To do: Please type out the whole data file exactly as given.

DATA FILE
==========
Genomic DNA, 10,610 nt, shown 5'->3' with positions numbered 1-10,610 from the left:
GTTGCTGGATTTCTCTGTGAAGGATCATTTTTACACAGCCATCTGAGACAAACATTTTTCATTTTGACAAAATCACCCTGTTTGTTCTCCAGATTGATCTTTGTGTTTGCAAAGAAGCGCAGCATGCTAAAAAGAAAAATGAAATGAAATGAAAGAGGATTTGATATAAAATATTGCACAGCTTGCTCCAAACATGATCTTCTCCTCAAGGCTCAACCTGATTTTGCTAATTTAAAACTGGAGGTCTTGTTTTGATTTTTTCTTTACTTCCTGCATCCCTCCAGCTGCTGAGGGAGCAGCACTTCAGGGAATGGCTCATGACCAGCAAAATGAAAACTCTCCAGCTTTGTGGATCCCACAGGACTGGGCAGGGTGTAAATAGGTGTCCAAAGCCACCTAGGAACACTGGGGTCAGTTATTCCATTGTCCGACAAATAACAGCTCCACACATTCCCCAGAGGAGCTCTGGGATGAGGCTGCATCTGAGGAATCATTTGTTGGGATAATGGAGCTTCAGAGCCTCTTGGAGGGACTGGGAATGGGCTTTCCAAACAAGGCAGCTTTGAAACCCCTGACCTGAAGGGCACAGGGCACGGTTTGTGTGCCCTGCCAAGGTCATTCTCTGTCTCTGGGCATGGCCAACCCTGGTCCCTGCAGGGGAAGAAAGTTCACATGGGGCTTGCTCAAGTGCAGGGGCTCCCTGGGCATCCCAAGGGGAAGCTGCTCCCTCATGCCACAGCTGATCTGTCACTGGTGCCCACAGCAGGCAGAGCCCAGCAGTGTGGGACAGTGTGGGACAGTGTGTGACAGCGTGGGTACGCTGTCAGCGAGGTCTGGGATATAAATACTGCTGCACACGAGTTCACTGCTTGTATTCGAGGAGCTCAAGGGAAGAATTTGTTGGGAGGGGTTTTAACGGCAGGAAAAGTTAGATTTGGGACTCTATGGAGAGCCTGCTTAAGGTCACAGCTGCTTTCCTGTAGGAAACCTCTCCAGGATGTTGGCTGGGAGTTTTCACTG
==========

Genomic DNA, 10,610 nt, shown 5'->3' with positions numbered 1-10,610 from the left:
GTTGCTGGATTTCTCTGTGAAGGATCATTTTTACACAGCCATCTGAGACAAACATTTTTCATTTTGACAAAATCACCCTGTTTGTTCTCCAGATTGATCTTTGTGTTTGCAAAGAAGCGCAGCATGCTAAAAAGAAAAATGAAATGAAATGAAAGAGGATTTGATATAAAATATTGCACAGCTTGCTCCAAACATGATCTTCTCCTCAAGGCTCAACCTGATTTTGCTAATTTAAAACTGGAGGTCTTGTTTTGATTTTTTCTTTACTTCCTGCATCCCTCCAGCTGCTGAGGGAGCAGCACTTCAGGGAATGGCTCATGACCAGCAAAATGAAAACTCTCCAGCTTTGTGGATCCCACAGGACTGGGCAGGGTGTAAATAGGTGTCCAAAGCCACCTAGGAACACTGGGGTCAGTTATTCCATTGTCCGACAAATAACAGCTCCACACATTCCCCAGAGGAGCTCTGGGATGAGGCTGCATCTGAGGAATCATTTGTTGGGATAATGGAGCTTCAGAGCCTCTTGGAGGGACTGGGAATGGGCTTTCCAAACAAGGCAGCTTTGAAACCCCTGACCTGAAGGGCACAGGGCACGGTTTGTGTGCCCTGCCAAGGTCATTCTCTGTCTCTGGGCATGGCCAACCCTGGTCCCTGCAGGGGAAGAAAGTTCACATGGGGCTTGCTCAAGTGCAGGGGCTCCCTGGGCATCCCAAGGGGAAGCTGCTCCCTCATGCCACAGCTGATCTGTCACTGGTGCCCACAGCAGGCAGAGCCCAGCAGTGTGGGACAGTGTGGGACAGTGTGTGACAGCGTGGGTACGCTGTCAGCGAGGTCTGGGATATAAATACTGCTGCACACGAGTTCACTGCTTGTATTCGAGGAGCTCAAGGGAAGAATTTGTTGGGAGGGGTTTTAACGGCAGGAAAAGTTAGATTTGGGACTCTATGGAGAGCCTGCTTAAGGTCACAGCTGCTTTCCTGTAGGAAACCTCTCCAGGATGTTGGCTGGGAGTTTTCACTG